In 2018, Tulsa Mayor G.T. Bynum announced he would reopen the investigation. The city of Tulsa then contacted the Oklahoma Archeological Survey in the fall of 2018 to conduct geophysical surveys of certain sites. For Hammerstedt, and many others in his community, it was more than past time to investigate the massacre. His work is now part of the first authorized investigation into this dark chapter of Tulsa’s history.

“There’s a big lack of trust between the community and the city because of the way the city has handled it over the last 100 years,” Hammerstedt says. This is why Tulsa has been so committed to transparency throughout this process, he added.

Hammerstedt’s team collaborated with historians who identified four potential locations for them to investigate in Tulsa: Newblock Park, Oaklawn Cemetery, The Canes and Rolling Oaks Cemetery.

The team then spent 10 days in October 2019 surveying three of the sites while they awaited permission to do the same on a fourth site — the privately-owned Rolling Oaks Cemetery.

The group used three different kinds of remote sensing equipment: a gradiometer that detects subtle differences in the soil, an electrical resistance meter that senses mild electric currents in the soil while measuring moisture content, and a ground-penetrating radar (GPR) that gives an idea of horizontal features and how deeply they’re buried in the ground.

Data from two locations, a section of Canes and what’s known as the Sexton Area of Oaklawn Cemetery, hints at the possibility of common graves associated with the massacre.

“It’s hard to tell, it’s not like CSI,” Hammerstedt says. “Basically, we’re looking at splotches and so there are a lot of splotches in that area.”

Still, geophysical surveys aren’t enough to determine the nature of the splotches, also called anomalies. Excavation and archaeological testing will determine whether the anomalies are common burials associated with the race riot as opposed to the 1918 Spanish flu. For example, scientists will have to examine the bones for evidence of gunshot wounds and other examples of physical violence.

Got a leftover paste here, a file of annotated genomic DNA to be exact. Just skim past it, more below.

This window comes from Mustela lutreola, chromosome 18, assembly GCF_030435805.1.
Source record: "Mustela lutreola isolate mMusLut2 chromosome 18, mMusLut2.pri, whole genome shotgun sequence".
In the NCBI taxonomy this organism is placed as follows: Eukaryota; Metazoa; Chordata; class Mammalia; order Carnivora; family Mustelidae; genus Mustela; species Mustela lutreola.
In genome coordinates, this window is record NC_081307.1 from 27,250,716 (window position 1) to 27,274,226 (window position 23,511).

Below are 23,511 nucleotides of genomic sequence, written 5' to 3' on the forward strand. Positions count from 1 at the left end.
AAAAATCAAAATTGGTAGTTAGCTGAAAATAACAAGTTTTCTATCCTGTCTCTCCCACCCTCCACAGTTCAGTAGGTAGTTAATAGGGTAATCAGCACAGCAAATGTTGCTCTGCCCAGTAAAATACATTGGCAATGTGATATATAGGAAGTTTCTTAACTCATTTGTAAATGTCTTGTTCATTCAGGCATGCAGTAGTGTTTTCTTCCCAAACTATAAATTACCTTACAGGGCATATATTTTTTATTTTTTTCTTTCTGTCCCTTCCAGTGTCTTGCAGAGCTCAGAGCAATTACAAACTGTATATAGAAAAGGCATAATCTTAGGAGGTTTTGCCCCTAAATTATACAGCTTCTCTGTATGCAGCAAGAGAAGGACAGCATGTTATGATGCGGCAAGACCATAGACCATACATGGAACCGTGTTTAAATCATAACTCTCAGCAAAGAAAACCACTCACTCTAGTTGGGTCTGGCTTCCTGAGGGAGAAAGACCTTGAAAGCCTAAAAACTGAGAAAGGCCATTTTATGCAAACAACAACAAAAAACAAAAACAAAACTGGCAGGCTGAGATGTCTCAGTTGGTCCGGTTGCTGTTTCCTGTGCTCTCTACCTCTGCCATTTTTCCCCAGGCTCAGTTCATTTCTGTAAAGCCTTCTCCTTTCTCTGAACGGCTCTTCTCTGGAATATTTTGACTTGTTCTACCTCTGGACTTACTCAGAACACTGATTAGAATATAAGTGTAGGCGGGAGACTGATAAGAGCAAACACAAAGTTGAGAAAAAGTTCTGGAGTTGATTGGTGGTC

Oaklawn Cemetery has unmarked burials in other areas of the cemetery, including several potential burials in the Clyde Eddy area and its extensions and possible graves in the Original 18 area where Hammerstedt was told by historians that 18 black people were buried after the massacre. 

 “It’s pretty suggestive to us,” Hammerstedt says of the Sexton area. “This is where our excavations are going to be taking place first.”

Forensic anthropologists from the University of Florida and Oklahoma’s state archaeologist will lead that portion of the investigation. Meanwhile, the owners of Rolling Oaks Cemetery gave the team permission to conduct a geophysical survey on the property in late April. And on April 1, the group was supposed to run test excavations of the Sexton area.

But the group had to postpone both projects because of COVID-19.

Through all of this, Hammerstedt knows it’s important that his findings help Tulsa find some answers and heal from the unspeakable tragedy that has been hidden for decades. 

“In many ways it’s another archaeological project but it means so much to so many people that it’s been a really unique experience for us,” Hammerstedt says. “I really like the idea that the community is involved and the public oversight committee is all African American, which is what it should be. And they have the final say in anything that happens.”

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Lenore T. Adkins